On Thursday 1 June 2017 the National Museum of Ireland – Decorative Arts and Historyopened a new Battle of Messines exhibition in its Decade of Centenaries gallery. The exhibition, entitled ‘War in the mud: the Irish soldier in Flanders, 1917’, surveys what happened to the Irish soldier in 1917 on the Western Front.
In 1917, two Irish Divisions fought side-by-side, in victory and then in defeat. In June 1917, the 36th (Ulster) and 16th (Irish) Divisions benefited from careful preparation and good luck to eject well-entrenched German forces from the important Messines Ridge. The preliminary artillery bombardment was unprecedented in its intensity – three shells exploded on the German lines every second for 12 days. Two months later, the same two divisions suffered terrible casualties in assaulting concrete fortifications amid the mud of an unusually wet autumn. Despite warnings from his officers, the army commander, Irishman Hubert Gough, insisted the attacks go ahead. An observer later wrote: “The two Irish divisions were broken to bits, and their brigadiers called it murder”. Through most of its brief existence the 16th (Irish) Division was commanded by William Hickie of Co Tipperary. He had served in India and Egypt and fought in South Africa in 1899 and later France before being appointed commander of the 16th Division in December 1915. The 16th Division was seen as an Irish nationalist division and Hickie, a Catholic and a supporter of Home Rule, was a popular commander. He tried to encourage his troops by awarding a special certificate to deserving soldiers. In the summer of 1917 two officers that Hickie particularly Redmond and Fr Willie Doyle, were killed and this followed on from the death of the popular Captain Tom Kettle in 1916. He recommended Fr Doyle for the Victoria Cross to be added to the Military Medal that he had already won. By late 1917, after the loss of so many soldiers, there were fewer Irish replacements in the 16th Division and the gaps were filled with English conscripts, while Hickie himself was replaced in February 1918 due to ill health. He eventually retired from the army in 1921 becoming involved in the British Legion and serving as a senator in the Irish Free State Senate. The exhibition contains a range of artefacts, including materisl from the uniform of Fr. Doyle, on loan from the families of thos involved and from In Flanders Fields Musuem, in Ypres.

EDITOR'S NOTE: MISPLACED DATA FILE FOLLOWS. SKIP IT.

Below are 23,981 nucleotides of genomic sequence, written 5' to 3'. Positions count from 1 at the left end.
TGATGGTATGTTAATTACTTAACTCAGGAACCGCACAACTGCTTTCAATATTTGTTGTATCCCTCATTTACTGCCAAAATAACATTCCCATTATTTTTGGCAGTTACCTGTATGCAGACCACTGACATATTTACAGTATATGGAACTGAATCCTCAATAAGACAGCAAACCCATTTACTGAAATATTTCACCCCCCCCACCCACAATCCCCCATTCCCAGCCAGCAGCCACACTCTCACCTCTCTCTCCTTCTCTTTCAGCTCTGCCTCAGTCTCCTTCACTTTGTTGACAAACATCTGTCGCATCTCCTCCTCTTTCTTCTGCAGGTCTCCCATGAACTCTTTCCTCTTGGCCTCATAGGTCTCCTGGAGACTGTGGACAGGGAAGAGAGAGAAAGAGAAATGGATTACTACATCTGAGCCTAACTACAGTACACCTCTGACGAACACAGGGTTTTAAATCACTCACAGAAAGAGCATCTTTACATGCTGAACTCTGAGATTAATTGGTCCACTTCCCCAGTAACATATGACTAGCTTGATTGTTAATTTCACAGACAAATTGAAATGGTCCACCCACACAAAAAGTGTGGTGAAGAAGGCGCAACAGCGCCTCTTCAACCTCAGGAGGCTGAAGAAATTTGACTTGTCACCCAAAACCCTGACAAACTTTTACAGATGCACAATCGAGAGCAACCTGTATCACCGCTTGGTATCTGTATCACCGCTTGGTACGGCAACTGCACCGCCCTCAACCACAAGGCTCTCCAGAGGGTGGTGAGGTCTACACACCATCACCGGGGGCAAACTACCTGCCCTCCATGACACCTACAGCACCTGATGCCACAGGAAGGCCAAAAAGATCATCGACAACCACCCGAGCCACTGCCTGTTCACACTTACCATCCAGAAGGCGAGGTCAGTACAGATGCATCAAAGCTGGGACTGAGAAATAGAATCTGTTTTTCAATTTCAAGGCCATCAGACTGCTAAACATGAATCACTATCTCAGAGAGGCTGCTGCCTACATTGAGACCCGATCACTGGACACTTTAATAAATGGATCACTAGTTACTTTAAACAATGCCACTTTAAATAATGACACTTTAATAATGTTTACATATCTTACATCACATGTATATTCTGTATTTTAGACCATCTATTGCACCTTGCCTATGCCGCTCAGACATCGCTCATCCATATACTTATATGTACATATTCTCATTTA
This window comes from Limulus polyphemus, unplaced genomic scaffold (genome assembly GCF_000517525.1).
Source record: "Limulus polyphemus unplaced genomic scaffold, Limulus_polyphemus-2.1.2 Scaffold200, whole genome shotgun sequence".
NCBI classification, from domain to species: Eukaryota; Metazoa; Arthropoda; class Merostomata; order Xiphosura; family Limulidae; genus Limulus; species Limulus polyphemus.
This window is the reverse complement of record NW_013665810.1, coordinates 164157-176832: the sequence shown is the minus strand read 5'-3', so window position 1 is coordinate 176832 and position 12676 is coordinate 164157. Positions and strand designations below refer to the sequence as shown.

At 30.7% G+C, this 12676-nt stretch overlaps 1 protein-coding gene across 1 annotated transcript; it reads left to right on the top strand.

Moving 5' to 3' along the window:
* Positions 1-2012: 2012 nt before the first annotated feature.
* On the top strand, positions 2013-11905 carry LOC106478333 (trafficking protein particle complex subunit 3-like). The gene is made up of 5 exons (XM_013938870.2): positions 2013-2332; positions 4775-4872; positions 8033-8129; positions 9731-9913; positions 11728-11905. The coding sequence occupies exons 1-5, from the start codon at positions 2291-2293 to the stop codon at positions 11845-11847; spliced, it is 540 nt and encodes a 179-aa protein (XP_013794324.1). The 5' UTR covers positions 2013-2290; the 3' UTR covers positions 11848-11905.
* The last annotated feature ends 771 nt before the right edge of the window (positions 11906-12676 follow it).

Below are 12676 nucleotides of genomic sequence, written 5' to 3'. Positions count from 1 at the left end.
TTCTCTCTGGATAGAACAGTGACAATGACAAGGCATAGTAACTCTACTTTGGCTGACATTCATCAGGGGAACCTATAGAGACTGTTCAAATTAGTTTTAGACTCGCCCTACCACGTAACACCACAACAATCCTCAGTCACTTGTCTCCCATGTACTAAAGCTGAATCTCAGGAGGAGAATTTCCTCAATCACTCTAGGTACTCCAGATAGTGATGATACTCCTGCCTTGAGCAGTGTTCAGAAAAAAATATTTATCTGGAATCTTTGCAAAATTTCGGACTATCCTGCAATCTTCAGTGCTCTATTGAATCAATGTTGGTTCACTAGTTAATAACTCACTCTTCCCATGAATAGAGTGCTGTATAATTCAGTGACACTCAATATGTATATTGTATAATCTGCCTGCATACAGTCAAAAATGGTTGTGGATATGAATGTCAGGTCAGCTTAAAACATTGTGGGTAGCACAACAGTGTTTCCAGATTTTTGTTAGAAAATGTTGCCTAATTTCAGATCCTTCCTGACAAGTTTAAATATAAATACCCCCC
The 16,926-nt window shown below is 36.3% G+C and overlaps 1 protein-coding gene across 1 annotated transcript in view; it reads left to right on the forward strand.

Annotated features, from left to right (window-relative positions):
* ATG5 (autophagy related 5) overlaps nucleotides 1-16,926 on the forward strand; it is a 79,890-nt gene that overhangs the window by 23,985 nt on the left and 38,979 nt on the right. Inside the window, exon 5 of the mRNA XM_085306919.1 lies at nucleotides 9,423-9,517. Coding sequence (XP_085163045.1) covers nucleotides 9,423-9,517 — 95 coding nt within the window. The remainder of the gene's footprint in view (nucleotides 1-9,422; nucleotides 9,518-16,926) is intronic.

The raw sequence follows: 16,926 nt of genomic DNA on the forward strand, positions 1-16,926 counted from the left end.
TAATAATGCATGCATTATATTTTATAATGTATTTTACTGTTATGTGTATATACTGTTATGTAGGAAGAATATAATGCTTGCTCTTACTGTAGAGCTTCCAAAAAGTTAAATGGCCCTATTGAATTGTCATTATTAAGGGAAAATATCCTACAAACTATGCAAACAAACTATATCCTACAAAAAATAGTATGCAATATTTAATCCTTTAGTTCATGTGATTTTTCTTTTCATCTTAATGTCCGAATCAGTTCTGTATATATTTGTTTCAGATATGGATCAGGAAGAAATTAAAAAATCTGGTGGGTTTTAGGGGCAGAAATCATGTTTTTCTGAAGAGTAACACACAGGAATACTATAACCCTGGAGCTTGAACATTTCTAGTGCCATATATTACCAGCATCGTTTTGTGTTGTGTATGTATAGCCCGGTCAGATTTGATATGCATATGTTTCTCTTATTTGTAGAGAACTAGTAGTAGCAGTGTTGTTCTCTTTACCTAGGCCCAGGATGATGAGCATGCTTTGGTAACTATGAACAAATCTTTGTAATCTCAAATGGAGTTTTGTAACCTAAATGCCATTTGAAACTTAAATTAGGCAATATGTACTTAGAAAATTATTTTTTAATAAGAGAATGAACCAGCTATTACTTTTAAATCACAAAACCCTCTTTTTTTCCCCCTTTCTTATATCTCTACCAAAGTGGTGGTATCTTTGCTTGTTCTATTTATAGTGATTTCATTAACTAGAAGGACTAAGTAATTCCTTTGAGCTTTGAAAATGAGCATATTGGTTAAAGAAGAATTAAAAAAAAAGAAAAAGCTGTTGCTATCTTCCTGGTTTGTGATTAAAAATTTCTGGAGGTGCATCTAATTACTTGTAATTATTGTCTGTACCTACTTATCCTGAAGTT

From Century Ireland: Lar Joye on the Irish soldier in Flanders, 1917.